How Switzerland’s innovation culture is powering advanced manufacturing
Fabienne Chevalier, Director of the Geneva Customer Innovation Centre at HPE Switzerland, and Anthony Palmieri, Chief Business Innovation Officer at HPE Switzerland, talk about the key components of Switzerland’s innovation landscape, and emerging trends in advanced manufacturing.
After the USA and Singapore, Switzerland is HPE's third IoT centre in the world. Why did you choose Switzerland as a location?
Fabienne Chevalier: The Hewlett Packard Enterprise Geneva Office hosts both the HPE Swiss team, focusing on Swiss customers and partners, and the HPE international team, which has global or regional activities. A part of the global team located in Geneva is the Customer Innovation Centre, where we host customers coming from all European countries for one to two days briefings, face to face or two to three hours virtually. During the sessions we present HPE products and solutions. So from a historical standpoint, HPE has a very long history in Switzerland. For instance, the building I am currently in has been built in 1968 and it was one of the very first HPE office overseas here in Europe. From a location standpoint, the Geneva office is very convenient because we are only 15 minutes far from the airport, making it very easy for our international customers to come and visit us.
How would you characterise Switzerland’s innovation landscape and how could it be improved to foster more innovation?
Anthony Palmieri: Switzerland is definitely one of the most innovative countries in the world, as shown by several rankings, such as the Global Innovation Index from the World Intellectual Property Organisation, which again ranked Switzerland in first place in its latest report. A thriving economy, political stability and a talented international workforce are key ingredients that help to explain the success of the Swiss innovation recipe. Switzerland's innovation is created by important corporations in powerful industries such as banking, healthcare and pharma or manufacturing. In addition, world-class academic institutions such as EPFL in Lausanne or ETH in Zurich provide great talent and work with the private sector to boost innovation. This, too, is an important aspect of Switzerland's success. One of the challenges remains to co-innovate while keeping data safe in a data sovereignty world. It is important to have a framework, and a clear framework where you can innovate while keeping your data safe. And this is what we are doing also in Switzerland with our customers: to help them in this data sovereignty challenge to protect their data and boost their innovation capabilities in a safe environment.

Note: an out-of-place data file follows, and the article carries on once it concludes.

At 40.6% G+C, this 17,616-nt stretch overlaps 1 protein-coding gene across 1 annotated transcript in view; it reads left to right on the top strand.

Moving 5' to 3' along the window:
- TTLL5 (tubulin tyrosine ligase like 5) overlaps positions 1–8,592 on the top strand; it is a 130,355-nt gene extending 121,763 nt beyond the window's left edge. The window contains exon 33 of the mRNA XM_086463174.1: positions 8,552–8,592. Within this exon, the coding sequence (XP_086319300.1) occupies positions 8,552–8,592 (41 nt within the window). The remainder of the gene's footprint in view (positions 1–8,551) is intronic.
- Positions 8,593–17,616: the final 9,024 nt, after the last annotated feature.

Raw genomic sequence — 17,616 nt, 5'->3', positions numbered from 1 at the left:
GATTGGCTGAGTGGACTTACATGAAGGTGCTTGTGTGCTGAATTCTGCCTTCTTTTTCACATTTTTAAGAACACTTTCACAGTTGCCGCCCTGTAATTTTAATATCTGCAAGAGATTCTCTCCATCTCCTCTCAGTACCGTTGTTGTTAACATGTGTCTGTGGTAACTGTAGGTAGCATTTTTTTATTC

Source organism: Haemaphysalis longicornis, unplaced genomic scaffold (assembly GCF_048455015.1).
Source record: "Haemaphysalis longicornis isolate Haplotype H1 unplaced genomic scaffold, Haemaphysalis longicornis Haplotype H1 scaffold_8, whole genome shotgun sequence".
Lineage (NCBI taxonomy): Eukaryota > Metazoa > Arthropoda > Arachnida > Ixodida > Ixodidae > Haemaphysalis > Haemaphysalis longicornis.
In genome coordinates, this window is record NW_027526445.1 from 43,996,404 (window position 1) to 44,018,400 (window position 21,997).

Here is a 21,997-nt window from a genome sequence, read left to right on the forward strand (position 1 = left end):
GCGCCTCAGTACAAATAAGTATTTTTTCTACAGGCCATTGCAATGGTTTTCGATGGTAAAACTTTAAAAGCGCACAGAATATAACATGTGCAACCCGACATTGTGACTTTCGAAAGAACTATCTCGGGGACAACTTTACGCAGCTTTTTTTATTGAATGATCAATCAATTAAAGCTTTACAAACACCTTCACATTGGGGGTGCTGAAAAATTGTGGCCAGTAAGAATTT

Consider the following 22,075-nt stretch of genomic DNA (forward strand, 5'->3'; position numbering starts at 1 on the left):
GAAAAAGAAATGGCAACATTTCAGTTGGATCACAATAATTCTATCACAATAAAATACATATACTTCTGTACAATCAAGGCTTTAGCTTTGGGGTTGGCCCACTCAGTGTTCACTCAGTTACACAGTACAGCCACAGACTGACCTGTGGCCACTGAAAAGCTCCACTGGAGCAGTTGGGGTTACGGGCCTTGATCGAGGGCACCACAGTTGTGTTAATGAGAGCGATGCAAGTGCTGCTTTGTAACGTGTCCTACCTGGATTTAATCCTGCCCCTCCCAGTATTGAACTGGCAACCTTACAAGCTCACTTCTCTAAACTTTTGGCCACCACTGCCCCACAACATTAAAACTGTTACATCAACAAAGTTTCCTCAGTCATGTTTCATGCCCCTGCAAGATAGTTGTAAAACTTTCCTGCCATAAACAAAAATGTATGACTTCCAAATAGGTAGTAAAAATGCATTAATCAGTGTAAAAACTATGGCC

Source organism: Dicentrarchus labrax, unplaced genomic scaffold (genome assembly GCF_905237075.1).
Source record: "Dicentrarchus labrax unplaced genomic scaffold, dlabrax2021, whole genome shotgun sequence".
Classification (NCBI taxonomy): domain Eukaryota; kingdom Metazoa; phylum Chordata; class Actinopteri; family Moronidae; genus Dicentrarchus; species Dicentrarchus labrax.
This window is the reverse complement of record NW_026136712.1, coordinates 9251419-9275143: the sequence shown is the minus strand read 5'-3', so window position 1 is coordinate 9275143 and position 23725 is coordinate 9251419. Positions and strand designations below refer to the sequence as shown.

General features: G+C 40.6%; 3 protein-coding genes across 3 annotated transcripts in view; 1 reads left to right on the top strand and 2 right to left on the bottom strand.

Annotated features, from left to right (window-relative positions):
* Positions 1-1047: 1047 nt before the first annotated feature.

HPE was born as a start-up in Silicon Valley. Now, as a global tech leader, how do you work with early-stage start-ups?
Anthony Palmieri: In 1939, two friends called Bill Hewlett and Dave Packard created a company called Hewlett Packard. They did not know that they had just invented Silicon Valley, forming its first major tech company. More than 80 years later, we have not forgotten that we were one of the first start-ups in the world and we love to partner with start-ups in order to create disruptive solutions for our customers. From local - with our Swiss start-up programme – to global – with our corporate venture arm, HPE Pathfinder, we collaborate on a daily basis with start-ups and scaleups on matters ranging from business collaboration to targeted investments. Locally we partner with Swiss academic institutions to find the best start-ups in AI and IoT and we collaborate with them and also with private sector incubators like F10, for instance, from SIX Group in banking. From zero-default manufacturing to reinventing the 'phygital' customer experience in shops or even enabling enterprise blockchain, we partner with start-ups for real, and for good.